Principals' early career instructional leadership experiences in rural schools
I reported on findings from a phenomenological study intended to investigate the leadership experiences of 12 novice, rural public school principals in a Midwestern state. I utilized data from semi-structured interviews to analyze how novice, rural principals engaged in instructional leadership activities in a rural setting. I also focused on how new principals managed the challenges of leadership as they transitioned into their new positions in a rural setting. Framed by sensemaking, I situated the analysis within existing research on instructional leadership, particularly the context of principals’ work and how they thought about and prioritized instructional leadership goals. My findings indicated that novice, rural principals wear multiple hats while juggling all that expected of a building principal. Although the principals spoke eloquently about their understanding of their role as an instructional leader, their day-to-day experiences are met with demands and expectations peripheral to instructional leadership.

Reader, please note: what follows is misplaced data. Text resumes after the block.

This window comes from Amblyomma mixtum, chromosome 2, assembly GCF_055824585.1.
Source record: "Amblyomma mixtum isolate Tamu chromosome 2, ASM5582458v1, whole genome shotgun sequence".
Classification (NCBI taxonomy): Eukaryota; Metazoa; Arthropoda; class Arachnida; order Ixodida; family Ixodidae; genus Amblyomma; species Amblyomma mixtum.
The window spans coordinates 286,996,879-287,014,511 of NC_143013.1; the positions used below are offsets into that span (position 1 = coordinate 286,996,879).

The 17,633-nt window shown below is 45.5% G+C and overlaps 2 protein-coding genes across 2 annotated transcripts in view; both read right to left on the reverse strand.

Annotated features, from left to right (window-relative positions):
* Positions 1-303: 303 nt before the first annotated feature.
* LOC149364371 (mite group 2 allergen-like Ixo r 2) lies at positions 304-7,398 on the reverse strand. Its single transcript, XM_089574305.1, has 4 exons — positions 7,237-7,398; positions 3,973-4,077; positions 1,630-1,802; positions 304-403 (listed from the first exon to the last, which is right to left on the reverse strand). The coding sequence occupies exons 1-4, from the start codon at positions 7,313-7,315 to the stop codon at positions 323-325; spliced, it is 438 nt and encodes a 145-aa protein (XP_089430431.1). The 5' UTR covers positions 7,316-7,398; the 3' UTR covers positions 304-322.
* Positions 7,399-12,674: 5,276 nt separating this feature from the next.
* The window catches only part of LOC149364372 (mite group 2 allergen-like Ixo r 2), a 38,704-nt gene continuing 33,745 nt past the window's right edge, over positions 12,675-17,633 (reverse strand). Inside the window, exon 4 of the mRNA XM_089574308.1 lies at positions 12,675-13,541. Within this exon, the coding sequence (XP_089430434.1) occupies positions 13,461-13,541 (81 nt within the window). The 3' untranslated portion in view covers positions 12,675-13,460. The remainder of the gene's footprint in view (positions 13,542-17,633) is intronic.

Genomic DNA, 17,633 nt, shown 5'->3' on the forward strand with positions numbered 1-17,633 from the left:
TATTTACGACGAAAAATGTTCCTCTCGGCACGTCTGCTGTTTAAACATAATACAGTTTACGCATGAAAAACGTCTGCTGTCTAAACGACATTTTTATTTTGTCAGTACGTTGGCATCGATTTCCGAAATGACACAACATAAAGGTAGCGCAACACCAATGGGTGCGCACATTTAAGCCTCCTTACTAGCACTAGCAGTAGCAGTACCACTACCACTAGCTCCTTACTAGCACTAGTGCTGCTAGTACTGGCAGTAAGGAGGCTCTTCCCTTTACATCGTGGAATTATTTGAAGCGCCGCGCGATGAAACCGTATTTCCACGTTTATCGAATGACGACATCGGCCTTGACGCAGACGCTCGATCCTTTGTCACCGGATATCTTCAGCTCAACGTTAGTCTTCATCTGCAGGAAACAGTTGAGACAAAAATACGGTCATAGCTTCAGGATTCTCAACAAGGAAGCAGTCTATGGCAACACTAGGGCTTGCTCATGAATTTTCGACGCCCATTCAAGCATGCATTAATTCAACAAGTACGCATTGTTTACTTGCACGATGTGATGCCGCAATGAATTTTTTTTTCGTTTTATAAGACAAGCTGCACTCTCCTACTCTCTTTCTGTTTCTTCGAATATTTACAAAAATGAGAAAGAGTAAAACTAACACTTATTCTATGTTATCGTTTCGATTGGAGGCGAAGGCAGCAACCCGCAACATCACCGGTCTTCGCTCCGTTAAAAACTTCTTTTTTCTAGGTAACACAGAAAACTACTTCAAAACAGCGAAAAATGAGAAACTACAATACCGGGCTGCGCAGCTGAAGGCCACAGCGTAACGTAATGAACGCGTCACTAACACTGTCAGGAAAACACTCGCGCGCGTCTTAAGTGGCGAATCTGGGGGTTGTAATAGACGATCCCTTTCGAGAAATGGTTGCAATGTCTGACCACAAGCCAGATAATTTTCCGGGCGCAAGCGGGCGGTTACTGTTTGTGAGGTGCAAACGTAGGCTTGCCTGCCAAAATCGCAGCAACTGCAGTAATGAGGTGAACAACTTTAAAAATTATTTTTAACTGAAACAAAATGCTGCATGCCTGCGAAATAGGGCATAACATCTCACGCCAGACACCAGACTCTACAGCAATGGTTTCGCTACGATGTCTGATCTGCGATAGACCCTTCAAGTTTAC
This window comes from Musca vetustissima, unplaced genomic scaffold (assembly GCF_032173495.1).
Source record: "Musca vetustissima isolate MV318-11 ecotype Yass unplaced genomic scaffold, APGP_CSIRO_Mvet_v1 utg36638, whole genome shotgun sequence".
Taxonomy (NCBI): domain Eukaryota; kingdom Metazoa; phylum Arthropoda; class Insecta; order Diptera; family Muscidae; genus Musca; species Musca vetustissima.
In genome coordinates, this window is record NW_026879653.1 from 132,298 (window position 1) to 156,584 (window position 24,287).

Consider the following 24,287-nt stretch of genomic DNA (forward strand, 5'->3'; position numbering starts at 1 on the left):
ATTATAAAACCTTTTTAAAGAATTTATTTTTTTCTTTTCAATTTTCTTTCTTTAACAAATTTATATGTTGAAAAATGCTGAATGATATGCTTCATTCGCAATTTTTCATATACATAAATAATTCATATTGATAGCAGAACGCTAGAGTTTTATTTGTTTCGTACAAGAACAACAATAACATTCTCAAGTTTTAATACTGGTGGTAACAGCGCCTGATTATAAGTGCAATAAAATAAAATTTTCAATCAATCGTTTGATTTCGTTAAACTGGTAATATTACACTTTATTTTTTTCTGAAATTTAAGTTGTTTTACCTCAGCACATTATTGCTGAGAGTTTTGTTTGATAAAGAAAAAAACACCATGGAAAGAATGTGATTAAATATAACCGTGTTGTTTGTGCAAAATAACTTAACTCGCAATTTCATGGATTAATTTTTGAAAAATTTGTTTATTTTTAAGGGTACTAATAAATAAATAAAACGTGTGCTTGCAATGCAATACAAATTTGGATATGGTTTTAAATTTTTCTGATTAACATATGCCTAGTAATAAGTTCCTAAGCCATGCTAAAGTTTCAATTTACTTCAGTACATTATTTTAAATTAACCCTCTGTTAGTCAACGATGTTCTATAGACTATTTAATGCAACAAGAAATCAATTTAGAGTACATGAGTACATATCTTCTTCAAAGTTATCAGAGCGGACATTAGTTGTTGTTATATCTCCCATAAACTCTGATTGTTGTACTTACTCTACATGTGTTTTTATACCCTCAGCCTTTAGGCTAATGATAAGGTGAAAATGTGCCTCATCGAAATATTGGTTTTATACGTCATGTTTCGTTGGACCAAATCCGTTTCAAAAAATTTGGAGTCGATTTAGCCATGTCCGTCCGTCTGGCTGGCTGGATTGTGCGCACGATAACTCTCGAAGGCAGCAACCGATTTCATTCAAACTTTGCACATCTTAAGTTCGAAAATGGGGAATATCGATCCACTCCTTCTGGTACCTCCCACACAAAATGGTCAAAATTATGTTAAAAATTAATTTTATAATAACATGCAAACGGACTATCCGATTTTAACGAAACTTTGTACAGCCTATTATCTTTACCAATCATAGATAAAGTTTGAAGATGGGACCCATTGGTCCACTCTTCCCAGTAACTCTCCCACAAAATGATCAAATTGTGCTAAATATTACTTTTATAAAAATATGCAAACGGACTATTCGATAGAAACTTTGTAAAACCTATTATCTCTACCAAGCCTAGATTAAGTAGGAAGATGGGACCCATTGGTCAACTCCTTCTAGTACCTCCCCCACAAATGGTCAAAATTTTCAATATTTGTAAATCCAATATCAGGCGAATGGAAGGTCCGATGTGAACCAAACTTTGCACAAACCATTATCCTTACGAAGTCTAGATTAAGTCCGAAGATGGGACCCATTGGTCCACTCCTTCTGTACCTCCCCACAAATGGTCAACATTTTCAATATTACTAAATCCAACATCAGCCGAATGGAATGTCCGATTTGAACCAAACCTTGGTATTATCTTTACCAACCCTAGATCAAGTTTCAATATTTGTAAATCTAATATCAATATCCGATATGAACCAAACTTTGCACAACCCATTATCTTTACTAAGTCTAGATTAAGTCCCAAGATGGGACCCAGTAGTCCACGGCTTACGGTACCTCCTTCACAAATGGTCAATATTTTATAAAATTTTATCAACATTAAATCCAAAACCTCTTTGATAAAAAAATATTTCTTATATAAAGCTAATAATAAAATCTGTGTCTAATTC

Keywords: Instructional leadership, novice principals, rural school, principal development.